Syrian war: 10 years
Growing up in the shadow of war
World Vision’s Claire Bardell reflects on the impact of 10 years of war on Syria’s children.
Where were you 10 years ago?
I was probably crawling around the floor with my 19-month-old son or chasing after my four-year-old girl. They’re both in secondary school now.
A decade of war
Ten years is a long time. A lot can change. Everything could change.
Ten years ago a conflict ignited in Syria. Civil war soon spread from Damascus across the nation. And now, the Syrian war has reached a new milestone – its 10th anniversary.
For Syria’s children, that’s ten years of childhood shaped by violence. While my children were learning to swim, running around the local woods and watching Frozen for the umpteenth time, Syria’s youngest have been fighting nightmares of bombing, hoping for somewhere safe to stay and even learning new languages to fit in with their new neighbourhoods.
From child - to refugee - to wife
When the Syrian war started, Fatimah was just eight. She lived in rural Aleppo but, in 2011, her family was among the first to flee the deadly conflict in Syria.
She’s now spent a decade of her young life as a refugee. Settling into Jordan was difficult, and a few years later she lost her beloved father. There was seemingly only one solution:
“My mother was forced to marry me to my cousin so he could take care of us and provide for us,” she says. Fatimah was just 14.
From there, Fatimah’s story got worse. She was forced to leave school and didn’t know what was expected of her as a wife. A year into the marriage Fatimah separated from her husband but her relatives wouldn’t allow it, and insisted she return to him. Fatimah then fell pregnant and gave birth to her first child. She had lost her childhood and was on the verge of losing all hope.
Finding her voice
Thankfully, a friend told her about a World Vision Support Centre offering women and girls psychological support and education sessions. The centre also helps young refugees improve their social and professional skills.
“I visited the centre to see what services were provided and registered in the young mothers’ club. I learnt many things that strengthened my self-confidence,” Fatimah says.
Finally, Fatimah’s decade took a turn for the better. She even went back to school to continue her interrupted education.
The most important take-away for her?
“I felt that I exist, that I am a female that exists in this world. And I learnt new communication skills that improved the relationships in my family a lot.”
Emad is a case worker at the centre. She explains Fatimah’s idea to engage with other women and girls to put a stop to child marriage:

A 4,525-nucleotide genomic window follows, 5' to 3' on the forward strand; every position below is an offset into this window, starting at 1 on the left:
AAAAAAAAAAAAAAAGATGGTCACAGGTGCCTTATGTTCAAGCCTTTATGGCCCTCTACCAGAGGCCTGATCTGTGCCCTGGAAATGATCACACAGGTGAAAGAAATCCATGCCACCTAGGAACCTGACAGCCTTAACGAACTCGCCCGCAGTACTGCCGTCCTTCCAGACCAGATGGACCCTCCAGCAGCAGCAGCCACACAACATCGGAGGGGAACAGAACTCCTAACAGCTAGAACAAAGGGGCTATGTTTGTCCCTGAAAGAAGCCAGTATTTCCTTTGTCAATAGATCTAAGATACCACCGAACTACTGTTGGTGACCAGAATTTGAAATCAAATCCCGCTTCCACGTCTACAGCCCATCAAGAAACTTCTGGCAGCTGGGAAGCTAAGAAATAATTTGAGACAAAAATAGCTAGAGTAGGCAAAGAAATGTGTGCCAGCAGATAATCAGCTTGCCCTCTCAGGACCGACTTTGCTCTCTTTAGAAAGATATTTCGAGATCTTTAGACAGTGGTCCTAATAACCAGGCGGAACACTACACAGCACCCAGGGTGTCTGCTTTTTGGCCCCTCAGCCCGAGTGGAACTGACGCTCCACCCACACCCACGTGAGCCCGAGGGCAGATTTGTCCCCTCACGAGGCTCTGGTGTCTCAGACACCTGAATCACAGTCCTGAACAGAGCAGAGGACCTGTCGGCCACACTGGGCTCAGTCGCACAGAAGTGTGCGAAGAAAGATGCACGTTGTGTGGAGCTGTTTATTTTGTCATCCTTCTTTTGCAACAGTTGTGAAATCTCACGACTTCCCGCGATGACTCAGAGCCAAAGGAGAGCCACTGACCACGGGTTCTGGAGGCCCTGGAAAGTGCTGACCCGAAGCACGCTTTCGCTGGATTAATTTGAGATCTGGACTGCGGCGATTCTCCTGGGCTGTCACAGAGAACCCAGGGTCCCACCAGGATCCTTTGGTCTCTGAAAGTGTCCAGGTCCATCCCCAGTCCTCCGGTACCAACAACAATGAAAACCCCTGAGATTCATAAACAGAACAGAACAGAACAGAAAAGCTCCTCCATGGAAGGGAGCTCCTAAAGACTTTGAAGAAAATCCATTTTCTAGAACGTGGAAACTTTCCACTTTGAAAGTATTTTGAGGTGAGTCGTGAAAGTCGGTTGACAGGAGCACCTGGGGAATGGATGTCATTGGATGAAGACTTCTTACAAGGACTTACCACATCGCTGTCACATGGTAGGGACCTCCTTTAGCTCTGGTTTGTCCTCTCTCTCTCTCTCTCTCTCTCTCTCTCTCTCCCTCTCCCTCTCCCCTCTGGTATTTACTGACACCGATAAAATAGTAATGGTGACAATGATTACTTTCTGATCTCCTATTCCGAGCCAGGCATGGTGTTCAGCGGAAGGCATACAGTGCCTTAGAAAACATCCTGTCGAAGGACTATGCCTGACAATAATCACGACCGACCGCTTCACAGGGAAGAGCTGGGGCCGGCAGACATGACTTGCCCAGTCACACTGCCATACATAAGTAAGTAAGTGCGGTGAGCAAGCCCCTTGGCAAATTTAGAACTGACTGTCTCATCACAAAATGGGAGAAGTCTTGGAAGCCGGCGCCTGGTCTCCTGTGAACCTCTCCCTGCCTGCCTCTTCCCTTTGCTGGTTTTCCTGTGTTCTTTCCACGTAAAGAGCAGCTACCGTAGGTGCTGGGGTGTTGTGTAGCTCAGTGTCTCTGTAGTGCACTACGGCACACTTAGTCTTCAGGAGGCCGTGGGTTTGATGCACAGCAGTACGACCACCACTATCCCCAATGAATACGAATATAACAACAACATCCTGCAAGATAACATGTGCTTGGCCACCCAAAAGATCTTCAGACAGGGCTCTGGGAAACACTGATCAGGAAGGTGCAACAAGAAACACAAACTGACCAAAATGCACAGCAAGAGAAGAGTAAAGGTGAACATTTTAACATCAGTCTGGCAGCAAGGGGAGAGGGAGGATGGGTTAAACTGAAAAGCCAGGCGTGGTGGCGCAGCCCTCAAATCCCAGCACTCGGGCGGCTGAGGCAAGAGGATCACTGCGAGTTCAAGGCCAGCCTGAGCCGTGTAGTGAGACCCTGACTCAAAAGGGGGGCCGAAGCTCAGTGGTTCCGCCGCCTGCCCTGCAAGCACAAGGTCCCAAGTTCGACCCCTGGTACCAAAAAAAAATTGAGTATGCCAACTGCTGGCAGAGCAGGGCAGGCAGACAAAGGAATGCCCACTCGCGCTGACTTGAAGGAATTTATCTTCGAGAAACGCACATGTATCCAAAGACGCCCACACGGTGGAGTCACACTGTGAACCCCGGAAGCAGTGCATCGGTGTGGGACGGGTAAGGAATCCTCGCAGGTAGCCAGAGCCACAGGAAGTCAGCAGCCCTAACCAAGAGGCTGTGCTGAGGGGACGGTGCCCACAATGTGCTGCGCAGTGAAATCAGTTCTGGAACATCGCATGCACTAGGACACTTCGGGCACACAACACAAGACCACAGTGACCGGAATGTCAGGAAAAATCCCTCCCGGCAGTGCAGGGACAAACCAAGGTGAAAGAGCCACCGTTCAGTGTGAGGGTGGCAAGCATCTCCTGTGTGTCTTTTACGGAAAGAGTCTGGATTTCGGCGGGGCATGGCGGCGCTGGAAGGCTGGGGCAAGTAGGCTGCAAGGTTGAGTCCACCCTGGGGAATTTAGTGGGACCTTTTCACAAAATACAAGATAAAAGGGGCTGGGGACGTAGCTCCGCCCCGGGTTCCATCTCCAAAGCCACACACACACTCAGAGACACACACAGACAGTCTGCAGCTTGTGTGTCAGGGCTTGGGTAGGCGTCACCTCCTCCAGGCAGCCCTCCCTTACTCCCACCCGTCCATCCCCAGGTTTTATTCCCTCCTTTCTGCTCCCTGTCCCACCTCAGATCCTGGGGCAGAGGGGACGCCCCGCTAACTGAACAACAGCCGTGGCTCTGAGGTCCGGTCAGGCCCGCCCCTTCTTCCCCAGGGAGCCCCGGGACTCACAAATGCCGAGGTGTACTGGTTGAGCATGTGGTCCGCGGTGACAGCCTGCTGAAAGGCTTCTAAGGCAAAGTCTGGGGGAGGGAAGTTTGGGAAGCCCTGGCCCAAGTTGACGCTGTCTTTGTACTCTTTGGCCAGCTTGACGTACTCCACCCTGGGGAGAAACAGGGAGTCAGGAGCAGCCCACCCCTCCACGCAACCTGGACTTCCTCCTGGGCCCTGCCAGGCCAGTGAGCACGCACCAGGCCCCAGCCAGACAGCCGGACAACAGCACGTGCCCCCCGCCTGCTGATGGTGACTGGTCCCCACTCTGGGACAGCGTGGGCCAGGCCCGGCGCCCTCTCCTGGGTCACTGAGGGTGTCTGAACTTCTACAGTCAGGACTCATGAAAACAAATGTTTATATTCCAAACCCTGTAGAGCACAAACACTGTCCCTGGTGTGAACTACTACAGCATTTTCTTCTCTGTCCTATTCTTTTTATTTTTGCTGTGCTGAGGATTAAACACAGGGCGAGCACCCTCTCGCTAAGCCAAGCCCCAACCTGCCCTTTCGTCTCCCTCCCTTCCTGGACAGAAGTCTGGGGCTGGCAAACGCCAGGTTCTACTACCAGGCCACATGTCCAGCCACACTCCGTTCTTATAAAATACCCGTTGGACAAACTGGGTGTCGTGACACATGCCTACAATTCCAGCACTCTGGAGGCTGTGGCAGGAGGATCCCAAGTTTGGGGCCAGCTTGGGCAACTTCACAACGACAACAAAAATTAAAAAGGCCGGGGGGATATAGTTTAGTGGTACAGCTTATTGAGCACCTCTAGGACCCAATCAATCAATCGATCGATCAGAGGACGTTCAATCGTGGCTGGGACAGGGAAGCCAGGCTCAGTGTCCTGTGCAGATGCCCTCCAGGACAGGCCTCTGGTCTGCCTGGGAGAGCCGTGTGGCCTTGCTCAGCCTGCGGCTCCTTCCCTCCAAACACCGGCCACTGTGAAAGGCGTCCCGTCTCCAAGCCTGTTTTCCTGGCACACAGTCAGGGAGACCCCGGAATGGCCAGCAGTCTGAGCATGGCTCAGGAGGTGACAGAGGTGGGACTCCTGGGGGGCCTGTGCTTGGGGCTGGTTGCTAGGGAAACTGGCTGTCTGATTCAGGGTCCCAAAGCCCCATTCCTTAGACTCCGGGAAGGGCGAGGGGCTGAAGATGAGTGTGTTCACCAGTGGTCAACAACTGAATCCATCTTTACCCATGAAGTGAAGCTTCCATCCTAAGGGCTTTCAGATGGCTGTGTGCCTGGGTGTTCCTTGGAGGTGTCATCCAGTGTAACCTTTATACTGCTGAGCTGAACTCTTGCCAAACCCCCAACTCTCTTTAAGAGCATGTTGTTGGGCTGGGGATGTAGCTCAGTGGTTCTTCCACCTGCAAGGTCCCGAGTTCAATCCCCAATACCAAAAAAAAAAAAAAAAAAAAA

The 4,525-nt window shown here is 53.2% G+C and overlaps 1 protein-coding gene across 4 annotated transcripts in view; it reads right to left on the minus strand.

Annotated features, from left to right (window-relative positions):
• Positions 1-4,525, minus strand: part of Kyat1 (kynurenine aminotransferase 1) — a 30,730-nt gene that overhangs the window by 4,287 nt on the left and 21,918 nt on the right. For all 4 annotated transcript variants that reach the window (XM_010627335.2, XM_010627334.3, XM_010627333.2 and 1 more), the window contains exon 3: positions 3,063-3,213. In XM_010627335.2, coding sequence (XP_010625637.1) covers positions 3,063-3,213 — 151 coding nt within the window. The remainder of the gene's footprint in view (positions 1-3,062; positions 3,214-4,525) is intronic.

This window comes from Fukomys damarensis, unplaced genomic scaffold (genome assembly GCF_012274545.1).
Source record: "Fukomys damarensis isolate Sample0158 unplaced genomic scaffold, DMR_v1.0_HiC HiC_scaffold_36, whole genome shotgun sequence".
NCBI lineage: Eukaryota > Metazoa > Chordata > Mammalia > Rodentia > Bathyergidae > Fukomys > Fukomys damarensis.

“She wanted to send out a message to women who had an experience similar to her own; what they could do, what they had to offer to society, and what strengths women in this situation should concentrate on.”
Even though it could put her in danger, Fatimah speaks out against child marriage and promotes the importance of girls completing their education.
Just like any teen, her go-to platforms are Facebook and Instagram, where she connects with other young women to support them and give them tools to find help in abusive situations.
Fatimah realised that social media groups were a great way to spread the word and reach girls not just from Syria, but all over the world. In the groups, she warns girls and young women about following old traditions and customs that encourage child marriage with all its dire consequences – from dropping out of school to teenage pregnancies, and worse.
“If I ran the world”
As she stands on the cusp of adulthood, holding her baby son, ten years of war, exile and lost childhood, have profoundly changed the shape of Fatimah’s life. She’s taking that experience and turning it into something good. But she knows that many more childhoods have been scarred.
How old will her own son be before there’s peace in Fatimah’s homeland?
Asked what she would do if she could run the world for just one day, Fatimah replies:
“I know I would not be able to change everything in one day, but I would do two things: firstly, I would end wars all over the world, then I would enact new laws for women, laws such as those prohibiting marriage of a female under 18 years of age.”
10 years of war in Syria can’t become 10 more
Enough us enough. The violence in Syria must end. Children need to live in peace again.
“Help us to end war in Syria, help us to end the tragedy of the Syrian woman, especially under these difficult times, in the times of COVID-19 and the violence against women.”
Help Syria’s children survive, recover, build a future.
Stand with children like Fatimah
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